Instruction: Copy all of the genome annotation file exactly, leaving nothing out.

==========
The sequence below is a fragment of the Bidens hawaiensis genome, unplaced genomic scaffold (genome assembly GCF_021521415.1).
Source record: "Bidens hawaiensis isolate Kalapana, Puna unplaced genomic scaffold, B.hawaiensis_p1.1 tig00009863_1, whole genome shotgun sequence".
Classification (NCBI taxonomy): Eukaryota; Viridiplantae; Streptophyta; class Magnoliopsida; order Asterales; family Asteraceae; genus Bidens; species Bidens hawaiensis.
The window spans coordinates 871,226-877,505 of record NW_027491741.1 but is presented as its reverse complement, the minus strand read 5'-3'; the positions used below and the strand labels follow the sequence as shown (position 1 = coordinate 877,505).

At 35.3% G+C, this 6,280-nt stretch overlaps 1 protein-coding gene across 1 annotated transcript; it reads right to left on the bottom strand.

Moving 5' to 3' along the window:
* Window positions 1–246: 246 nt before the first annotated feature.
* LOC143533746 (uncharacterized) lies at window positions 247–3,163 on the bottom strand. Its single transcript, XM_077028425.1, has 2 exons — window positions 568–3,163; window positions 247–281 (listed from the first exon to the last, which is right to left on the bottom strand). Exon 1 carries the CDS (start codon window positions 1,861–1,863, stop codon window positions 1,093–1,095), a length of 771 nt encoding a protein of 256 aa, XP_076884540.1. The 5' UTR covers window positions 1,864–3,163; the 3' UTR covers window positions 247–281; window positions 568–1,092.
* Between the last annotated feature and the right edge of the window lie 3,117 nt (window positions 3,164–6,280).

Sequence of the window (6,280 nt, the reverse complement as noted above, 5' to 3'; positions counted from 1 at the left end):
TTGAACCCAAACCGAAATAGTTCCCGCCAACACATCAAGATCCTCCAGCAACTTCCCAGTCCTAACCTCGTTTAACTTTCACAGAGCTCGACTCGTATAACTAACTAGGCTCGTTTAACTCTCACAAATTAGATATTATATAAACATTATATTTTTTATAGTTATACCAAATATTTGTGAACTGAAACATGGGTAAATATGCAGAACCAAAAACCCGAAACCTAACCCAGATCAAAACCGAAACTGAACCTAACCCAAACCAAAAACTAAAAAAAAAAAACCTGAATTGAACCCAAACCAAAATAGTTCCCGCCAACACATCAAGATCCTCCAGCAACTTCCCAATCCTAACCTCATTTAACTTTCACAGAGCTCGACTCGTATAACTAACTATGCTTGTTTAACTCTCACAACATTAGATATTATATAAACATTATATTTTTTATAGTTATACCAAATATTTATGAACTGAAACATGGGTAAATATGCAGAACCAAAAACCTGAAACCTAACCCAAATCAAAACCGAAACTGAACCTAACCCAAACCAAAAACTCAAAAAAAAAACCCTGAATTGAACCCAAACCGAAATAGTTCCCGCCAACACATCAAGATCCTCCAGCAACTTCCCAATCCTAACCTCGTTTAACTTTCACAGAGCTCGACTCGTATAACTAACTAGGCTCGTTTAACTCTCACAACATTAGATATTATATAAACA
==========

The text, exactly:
The sequence below is a fragment of the Bidens hawaiensis genome, unplaced genomic scaffold (genome assembly GCF_021521415.1).
Source record: "Bidens hawaiensis isolate Kalapana, Puna unplaced genomic scaffold, B.hawaiensis_p1.1 tig00009863_1, whole genome shotgun sequence".
Classification (NCBI taxonomy): Eukaryota; Viridiplantae; Streptophyta; class Magnoliopsida; order Asterales; family Asteraceae; genus Bidens; species Bidens hawaiensis.
The window spans coordinates 871,226-877,505 of record NW_027491741.1 but is presented as its reverse complement, the minus strand read 5'-3'; the positions used below and the strand labels follow the sequence as shown (position 1 = coordinate 877,505).

At 35.3% G+C, this 6,280-nt stretch overlaps 1 protein-coding gene across 1 annotated transcript; it reads right to left on the bottom strand.

Moving 5' to 3' along the window:
* Window positions 1–246: 246 nt before the first annotated feature.
* LOC143533746 (uncharacterized) lies at window positions 247–3,163 on the bottom strand. Its single transcript, XM_077028425.1, has 2 exons — window positions 568–3,163; window positions 247–281 (listed from the first exon to the last, which is right to left on the bottom strand). Exon 1 carries the CDS (start codon window positions 1,861–1,863, stop codon window positions 1,093–1,095), a length of 771 nt encoding a protein of 256 aa, XP_076884540.1. The 5' UTR covers window positions 1,864–3,163; the 3' UTR covers window positions 247–281; window positions 568–1,092.
* Between the last annotated feature and the right edge of the window lie 3,117 nt (window positions 3,164–6,280).

Sequence of the window (6,280 nt, the reverse complement as noted above, 5' to 3'; positions counted from 1 at the left end):
TTGAACCCAAACCGAAATAGTTCCCGCCAACACATCAAGATCCTCCAGCAACTTCCCAGTCCTAACCTCGTTTAACTTTCACAGAGCTCGACTCGTATAACTAACTAGGCTCGTTTAACTCTCACAAATTAGATATTATATAAACATTATATTTTTTATAGTTATACCAAATATTTGTGAACTGAAACATGGGTAAATATGCAGAACCAAAAACCCGAAACCTAACCCAGATCAAAACCGAAACTGAACCTAACCCAAACCAAAAACTAAAAAAAAAAAACCTGAATTGAACCCAAACCAAAATAGTTCCCGCCAACACATCAAGATCCTCCAGCAACTTCCCAATCCTAACCTCATTTAACTTTCACAGAGCTCGACTCGTATAACTAACTATGCTTGTTTAACTCTCACAACATTAGATATTATATAAACATTATATTTTTTATAGTTATACCAAATATTTATGAACTGAAACATGGGTAAATATGCAGAACCAAAAACCTGAAACCTAACCCAAATCAAAACCGAAACTGAACCTAACCCAAACCAAAAACTCAAAAAAAAAACCCTGAATTGAACCCAAACCGAAATAGTTCCCGCCAACACATCAAGATCCTCCAGCAACTTCCCAATCCTAACCTCGTTTAACTTTCACAGAGCTCGACTCGTATAACTAACTAGGCTCGTTTAACTCTCACAACATTAGATATTATATAAACA